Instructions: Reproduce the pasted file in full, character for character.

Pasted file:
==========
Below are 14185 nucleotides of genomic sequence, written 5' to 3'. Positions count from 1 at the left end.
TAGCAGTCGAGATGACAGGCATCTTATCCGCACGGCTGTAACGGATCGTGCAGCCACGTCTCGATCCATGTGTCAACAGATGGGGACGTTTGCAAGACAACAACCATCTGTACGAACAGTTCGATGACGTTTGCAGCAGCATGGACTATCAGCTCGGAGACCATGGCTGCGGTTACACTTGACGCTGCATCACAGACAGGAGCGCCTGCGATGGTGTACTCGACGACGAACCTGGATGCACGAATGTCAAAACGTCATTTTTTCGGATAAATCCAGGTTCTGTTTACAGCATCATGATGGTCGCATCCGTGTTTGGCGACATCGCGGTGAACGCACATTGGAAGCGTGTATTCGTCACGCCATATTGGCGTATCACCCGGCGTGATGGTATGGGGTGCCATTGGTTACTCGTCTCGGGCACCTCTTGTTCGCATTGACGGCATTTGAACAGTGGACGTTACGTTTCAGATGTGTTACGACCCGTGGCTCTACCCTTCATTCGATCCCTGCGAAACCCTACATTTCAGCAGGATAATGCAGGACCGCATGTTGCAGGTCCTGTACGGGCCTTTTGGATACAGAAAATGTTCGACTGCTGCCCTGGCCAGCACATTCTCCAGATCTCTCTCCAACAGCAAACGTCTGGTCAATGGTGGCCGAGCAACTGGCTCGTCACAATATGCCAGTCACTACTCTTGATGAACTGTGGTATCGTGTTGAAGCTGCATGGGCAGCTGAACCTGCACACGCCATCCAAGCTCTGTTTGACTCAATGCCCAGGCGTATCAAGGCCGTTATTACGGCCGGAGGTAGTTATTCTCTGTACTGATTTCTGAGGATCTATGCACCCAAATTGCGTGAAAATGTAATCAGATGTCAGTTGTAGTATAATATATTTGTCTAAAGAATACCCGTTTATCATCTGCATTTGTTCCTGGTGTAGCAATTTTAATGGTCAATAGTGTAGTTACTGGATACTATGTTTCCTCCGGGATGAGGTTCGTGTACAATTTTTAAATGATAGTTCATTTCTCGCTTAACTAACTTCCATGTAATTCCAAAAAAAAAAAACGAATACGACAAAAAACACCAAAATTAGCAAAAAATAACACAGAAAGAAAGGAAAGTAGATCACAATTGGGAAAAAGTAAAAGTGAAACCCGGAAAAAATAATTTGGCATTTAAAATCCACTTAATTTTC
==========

Below are 14185 nucleotides of genomic sequence, written 5' to 3'. Positions count from 1 at the left end.
TAGCAGTCGAGATGACAGGCATCTTATCCGCACGGCTGTAACGGATCGTGCAGCCACGTCTCGATCCATGTGTCAACAGATGGGGACGTTTGCAAGACAACAACCATCTGTACGAACAGTTCGATGACGTTTGCAGCAGCATGGACTATCAGCTCGGAGACCATGGCTGCGGTTACACTTGACGCTGCATCACAGACAGGAGCGCCTGCGATGGTGTACTCGACGACGAACCTGGATGCACGAATGTCAAAACGTCATTTTTTCGGATAAATCCAGGTTCTGTTTACAGCATCATGATGGTCGCATCCGTGTTTGGCGACATCGCGGTGAACGCACATTGGAAGCGTGTATTCGTCACGCCATATTGGCGTATCACCCGGCGTGATGGTATGGGGTGCCATTGGTTACTCGTCTCGGGCACCTCTTGTTCGCATTGACGGCATTTGAACAGTGGACGTTACGTTTCAGATGTGTTACGACCCGTGGCTCTACCCTTCATTCGATCCCTGCGAAACCCTACATTTCAGCAGGATAATGCAGGACCGCATGTTGCAGGTCCTGTACGGGCCTTTTGGATACAGAAAATGTTCGACTGCTGCCCTGGCCAGCACATTCTCCAGATCTCTCTCCAACAGCAAACGTCTGGTCAATGGTGGCCGAGCAACTGGCTCGTCACAATATGCCAGTCACTACTCTTGATGAACTGTGGTATCGTGTTGAAGCTGCATGGGCAGCTGAACCTGCACACGCCATCCAAGCTCTGTTTGACTCAATGCCCAGGCGTATCAAGGCCGTTATTACGGCCGGAGGTAGTTATTCTCTGTACTGATTTCTGAGGATCTATGCACCCAAATTGCGTGAAAATGTAATCAGATGTCAGTTGTAGTATAATATATTTGTCTAAAGAATACCCGTTTATCATCTGCATTTGTTCCTGGTGTAGCAATTTTAATGGTCAATAGTGTAGTTACTGGATACTATGTTTCCTCCGGGATGAGGTTCGTGTACAATTTTTAAATGATAGTTCATTTCTCGCTTAACTAACTTCCATGTAATTCCAAAAAAAAAAAACGAATACGACAAAAAACACCAAAATTAGCAAAAAATAACACAGAAAGAAAGGAAAGTAGATCACAATTGGGAAAAAGTAAAAGTGAAACCCGGAAAAAATAATTTGGCATTTAAAATCCACTTAATTTTC